I casually mentioned that I saw Carman in concert once and that I had a lot of respect for the fact that he does his shows for free. Ray was blown away and I could see an innocent jealousy slide across his face. “He has a powerful message for the young,” Ray told me.

I nodded and smiled and remembered my falling out with Carman. I had actually been a pretty big fan in my teen years. I had a keen appreciation for fundamentalist novelty music and Carman walked tall in that little niche. As I grew up though I came to challenge the ethnocentrism of my native fundamentalism and ultimately had embraced a larger view of  truth. I had seen Carman as a penniless high schooler and gotten on a mailing list and had sent him a few bucks on occasion. Until I read in one his flyers that “nine out of ten missing children end up sacrificed on a ‘satanic altar’. My brother is a cop so I know.”

This ridiculous hyperbole, this incredible bald faced lie, so offended my sense of truth I had severed my relationship and never played his stuff. I didn’t even think about sharing this with Ray under anything but a direct question because hitchhikers are agreeable by nature and practice.

Then of course it came. “So since you’re a Carman fan I assume you’re born again?”

I told him “yes” more because I didn’t want to fend off Ray’s clumsy attempts to win me to The Lord though the actual answer to that question really requires more than a one word answer. I had in fact made that long walk to the altar on the seventh verse of a five verse song and asked Jesus to forgive my sins at the Monroe First Church of the Nazarene back in 1981. I still believe that “except one become like a little child one shall not enter the Kingdom of Heaven”, I just think it may mean something more. So I took the easy way out and did not elaborate my conflictions on the term, besides in the moment I was kind of feeling it pretty heavy too. It had been a long week of thoughtful wonder in the wilderness and the unknown guarded over by wonder and naive enthusiasm.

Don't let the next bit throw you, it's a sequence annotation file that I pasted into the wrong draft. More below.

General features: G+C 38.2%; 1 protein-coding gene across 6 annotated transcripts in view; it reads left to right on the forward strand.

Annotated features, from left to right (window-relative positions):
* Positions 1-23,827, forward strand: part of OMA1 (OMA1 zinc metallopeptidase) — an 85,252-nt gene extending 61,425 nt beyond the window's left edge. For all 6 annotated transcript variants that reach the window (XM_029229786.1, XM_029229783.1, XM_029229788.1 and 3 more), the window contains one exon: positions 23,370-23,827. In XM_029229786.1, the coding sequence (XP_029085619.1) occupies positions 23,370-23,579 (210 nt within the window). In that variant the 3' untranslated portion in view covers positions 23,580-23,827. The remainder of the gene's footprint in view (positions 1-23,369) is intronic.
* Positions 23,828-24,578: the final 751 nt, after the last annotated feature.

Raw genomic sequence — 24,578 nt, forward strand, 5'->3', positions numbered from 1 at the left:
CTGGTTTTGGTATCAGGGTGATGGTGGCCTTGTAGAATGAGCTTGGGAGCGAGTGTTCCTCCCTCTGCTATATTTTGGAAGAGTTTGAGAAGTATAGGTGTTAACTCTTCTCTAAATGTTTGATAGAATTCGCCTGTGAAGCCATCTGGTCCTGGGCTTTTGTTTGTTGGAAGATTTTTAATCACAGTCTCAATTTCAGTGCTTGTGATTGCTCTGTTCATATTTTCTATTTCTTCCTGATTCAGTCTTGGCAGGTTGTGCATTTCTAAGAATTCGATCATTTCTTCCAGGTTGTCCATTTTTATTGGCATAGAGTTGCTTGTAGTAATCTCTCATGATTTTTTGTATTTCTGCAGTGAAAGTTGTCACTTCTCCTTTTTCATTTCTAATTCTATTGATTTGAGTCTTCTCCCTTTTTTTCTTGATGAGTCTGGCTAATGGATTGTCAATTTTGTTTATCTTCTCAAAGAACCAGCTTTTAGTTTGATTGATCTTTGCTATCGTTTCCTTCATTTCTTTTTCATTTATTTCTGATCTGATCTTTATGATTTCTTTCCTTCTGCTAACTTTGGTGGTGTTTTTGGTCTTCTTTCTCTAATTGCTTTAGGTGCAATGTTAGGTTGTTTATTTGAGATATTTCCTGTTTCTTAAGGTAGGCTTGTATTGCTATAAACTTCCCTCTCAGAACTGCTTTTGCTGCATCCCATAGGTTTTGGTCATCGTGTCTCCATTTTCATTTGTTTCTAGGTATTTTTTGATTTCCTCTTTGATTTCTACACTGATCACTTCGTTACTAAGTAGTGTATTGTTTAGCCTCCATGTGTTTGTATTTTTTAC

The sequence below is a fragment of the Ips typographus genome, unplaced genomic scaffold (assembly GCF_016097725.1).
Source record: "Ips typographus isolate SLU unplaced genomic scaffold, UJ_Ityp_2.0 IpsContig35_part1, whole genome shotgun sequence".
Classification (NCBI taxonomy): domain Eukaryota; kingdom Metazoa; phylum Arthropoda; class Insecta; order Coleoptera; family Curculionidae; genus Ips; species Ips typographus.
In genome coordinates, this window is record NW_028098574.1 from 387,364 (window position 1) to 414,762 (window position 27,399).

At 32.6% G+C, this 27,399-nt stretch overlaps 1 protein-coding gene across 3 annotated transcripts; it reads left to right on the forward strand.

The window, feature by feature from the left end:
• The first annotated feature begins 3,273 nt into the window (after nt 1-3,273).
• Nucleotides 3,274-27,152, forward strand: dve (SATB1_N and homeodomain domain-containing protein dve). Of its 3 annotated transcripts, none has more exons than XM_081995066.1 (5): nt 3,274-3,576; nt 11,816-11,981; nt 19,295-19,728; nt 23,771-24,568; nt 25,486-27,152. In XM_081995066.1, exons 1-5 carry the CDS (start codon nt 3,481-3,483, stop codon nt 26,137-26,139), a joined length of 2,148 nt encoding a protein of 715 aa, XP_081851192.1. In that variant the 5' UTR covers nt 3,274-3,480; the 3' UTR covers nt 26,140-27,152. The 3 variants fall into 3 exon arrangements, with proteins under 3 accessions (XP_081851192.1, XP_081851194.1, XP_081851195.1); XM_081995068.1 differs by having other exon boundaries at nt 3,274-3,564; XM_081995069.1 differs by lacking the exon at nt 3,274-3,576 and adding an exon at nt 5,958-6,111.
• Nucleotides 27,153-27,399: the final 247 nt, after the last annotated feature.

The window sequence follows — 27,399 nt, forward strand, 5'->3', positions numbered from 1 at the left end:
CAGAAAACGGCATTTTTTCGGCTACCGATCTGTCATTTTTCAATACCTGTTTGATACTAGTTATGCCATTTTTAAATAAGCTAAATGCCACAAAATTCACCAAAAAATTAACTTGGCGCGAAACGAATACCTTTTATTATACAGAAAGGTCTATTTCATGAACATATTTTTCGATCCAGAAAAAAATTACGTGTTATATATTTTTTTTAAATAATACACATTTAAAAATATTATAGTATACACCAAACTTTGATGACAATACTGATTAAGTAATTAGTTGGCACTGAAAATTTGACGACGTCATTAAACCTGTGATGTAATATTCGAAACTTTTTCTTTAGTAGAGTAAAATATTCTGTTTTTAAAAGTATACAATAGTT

Ray of course was delighted with yes.  “I knew it all along. You see the Lord told me to pick you up. You may not believe it but I have been driving over the road for seven years and you’re the third hitchhiker I’ve ever picked up. Every one of them a Christian. I’m not supposed to have passengers in the rig, but my boss is a Christian too and he’d have to understand. When God tells me to do something I listen.”

I nodded agreeably wondering if I was going to get the follow up questions. “So where do you go to church ?” or try to pin you down on doctrine “so you must believe that Jesus is the only way to Heaven?” Instead Ray just started talking and told me his story, his testimony if you will.

It was the sixties and Ray was in high school and he had a sweetheart. This was all in Oxford Ohio and Ray was hoping to get a job at Miami University like his father and his grandfather before him. He wanted to marry his sweetheart but she wanted to wait until he was settled with the University. Before Ray got settled he got drafted.

He reported to his physical but failed the exam. It seemed that Ray’s mom had been doing his homework for a good long time. Safe with his classification of “too dumb to fight” he got his dream job driving truck for Miami U. and plans for the wedding move forward. Than this bucolic scene was rudely interrupted when Ray was drafted anyway.

Ray was classified as infantry material and shipped off to Germany where he was assigned to a tank battalion. Ray struggled through his tank training and was two instructional hours away from testing for tanker status he was reassigned to Vietnam.

Ray halted his narrative and pulled off at an exit to stop at his favorite truck stop. He bought us coffee and chatted up the woman at the counter. He looked at lights and bought two based more on his budget than what he wanted, which was all of them. I just followed, orbiting his energy and intensity and waiting to get back in the truck and hear the rest of the story, which he did, picking it up without a pause.